“The boat 22′ 6″ long, 6′ 10″ beam and 2′ 9” deep, driven by a 9hp engine, was scheduled to carry 24 persons for life-saving purposes. On the trip she carried the second officer, R W E Gibbs, coxswain, bowman, two midship hands and a landing party of three, eight men in all but no stores. The intention was to go in and see what landing conditions were like and to return if unsafe. The boat dropped its grapnel, laid out its creep rope, made a perfect approach and took aboard boat ropesand hauling off rope. Up to this point there was no sign of danger, but before the boat ropes could be made fast, a sea entered the boat and stopped the engine. The boat became unmanageable and the crew were forced to abandon attempts to make fast and try instead to get out stern first on the creep rope. The officer ordered “Start bailing, it’s only up to your knees” – a lot of water in a boat only 2′ 9″ deep. From the deck of the tender it was difficult to see exactly what was happening the light was awkward –  alow sun dead ahead – rocks betwen and the swell hiding the boat in the troughs. The boat’s crew continued to do what they could without panic, and might have saved the situation but for the set of the wind and the stump rocks. Here they were in a desperate position and the bowman made a last unavailing effort to bring the boat head to wind by taking a turn round the bollard with a heaving line which had somehow remained aboard, but at this moment a heavy backwash from the rocks dropped staright into the boat and it sank immediately. The last impression seen from the Vestal was of about five of the crew standing in their boat just before it foundered, silhouetted against the glare of the white water and the light of the sun behind them.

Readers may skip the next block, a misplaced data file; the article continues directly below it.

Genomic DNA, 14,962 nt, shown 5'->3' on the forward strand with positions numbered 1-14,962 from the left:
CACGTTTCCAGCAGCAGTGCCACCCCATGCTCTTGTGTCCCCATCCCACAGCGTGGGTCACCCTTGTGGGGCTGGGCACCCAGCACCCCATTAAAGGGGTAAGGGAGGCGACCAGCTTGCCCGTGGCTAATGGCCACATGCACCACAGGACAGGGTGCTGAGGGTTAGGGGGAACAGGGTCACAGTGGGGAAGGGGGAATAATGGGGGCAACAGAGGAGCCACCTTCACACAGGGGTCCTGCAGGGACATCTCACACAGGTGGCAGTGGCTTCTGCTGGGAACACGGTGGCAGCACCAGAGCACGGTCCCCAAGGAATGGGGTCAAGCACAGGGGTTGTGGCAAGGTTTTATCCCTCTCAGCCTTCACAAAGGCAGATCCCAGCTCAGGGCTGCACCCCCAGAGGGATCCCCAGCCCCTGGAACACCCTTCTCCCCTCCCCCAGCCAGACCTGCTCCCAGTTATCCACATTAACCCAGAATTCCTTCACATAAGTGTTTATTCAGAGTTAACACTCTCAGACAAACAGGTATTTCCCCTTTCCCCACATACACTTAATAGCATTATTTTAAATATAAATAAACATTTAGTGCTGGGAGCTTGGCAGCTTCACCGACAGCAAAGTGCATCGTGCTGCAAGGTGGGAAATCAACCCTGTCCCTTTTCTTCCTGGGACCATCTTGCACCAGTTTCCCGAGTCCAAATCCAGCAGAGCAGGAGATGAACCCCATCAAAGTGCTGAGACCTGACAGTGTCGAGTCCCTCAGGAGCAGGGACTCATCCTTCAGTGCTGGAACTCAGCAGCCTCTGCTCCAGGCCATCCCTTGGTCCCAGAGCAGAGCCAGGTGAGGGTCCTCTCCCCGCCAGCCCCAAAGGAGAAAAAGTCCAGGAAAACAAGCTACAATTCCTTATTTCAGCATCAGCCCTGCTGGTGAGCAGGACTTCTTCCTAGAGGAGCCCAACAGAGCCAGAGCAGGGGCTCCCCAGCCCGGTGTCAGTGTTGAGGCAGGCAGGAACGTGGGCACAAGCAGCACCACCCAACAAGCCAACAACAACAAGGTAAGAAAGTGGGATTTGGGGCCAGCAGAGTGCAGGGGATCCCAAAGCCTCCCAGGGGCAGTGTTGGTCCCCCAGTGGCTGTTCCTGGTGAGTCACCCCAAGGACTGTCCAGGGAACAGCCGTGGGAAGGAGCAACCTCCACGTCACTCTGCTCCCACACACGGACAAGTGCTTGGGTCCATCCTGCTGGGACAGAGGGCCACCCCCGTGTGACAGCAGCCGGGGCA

As soon as it was seen that the boat was in difficulties the starboard quarter boat, previously launched ready for ferrying stores, was ordered away in charge of the first officer, who was heard exhorting his crew to “bend to it, there’s men in the water.” Directly this boat had been got away I went up to the bridge to enquire of Captain McCarthy – who was just ordering  second boat away – if there was anything we could do to assist him. As his crew of 37 had been considerably depleted and he was not aware if any first aid men remained aboard he accepted the offer to attend to any survivors who might be picked up. While rescue attempts were proceeding hot blankets and bottles were prepared, and we watched, through glasses, the fforts of the rescue crews, and could see that the lightkeepers were also making attempts from the set-off. Unfortunately only one survivor was picked up, the coxswain, C H Pike, a man of 42 years of age and of heavy build. He had been seen to wash up twice on to rocks, on each occasion lying quiet until floated off with the back-wash finally swimming strongly with the tide clear of the rocks. When brought aboard the tender he seemed to be in a bad state, but was quickly relieved if the water he had swallowed, and was soon breathing normally again. He had no physical injuries, but was extremely cold and complained bitterly of attempts to restore circulation; the skin seemed painfully tender. He was made as comfortable as possible in hot blankets with plenty of hot water bottles and at once fell into a deep sleep, from which he awoke about half an hour later, anxious to talk, but was given a hot drink and encouraged to sleep again.”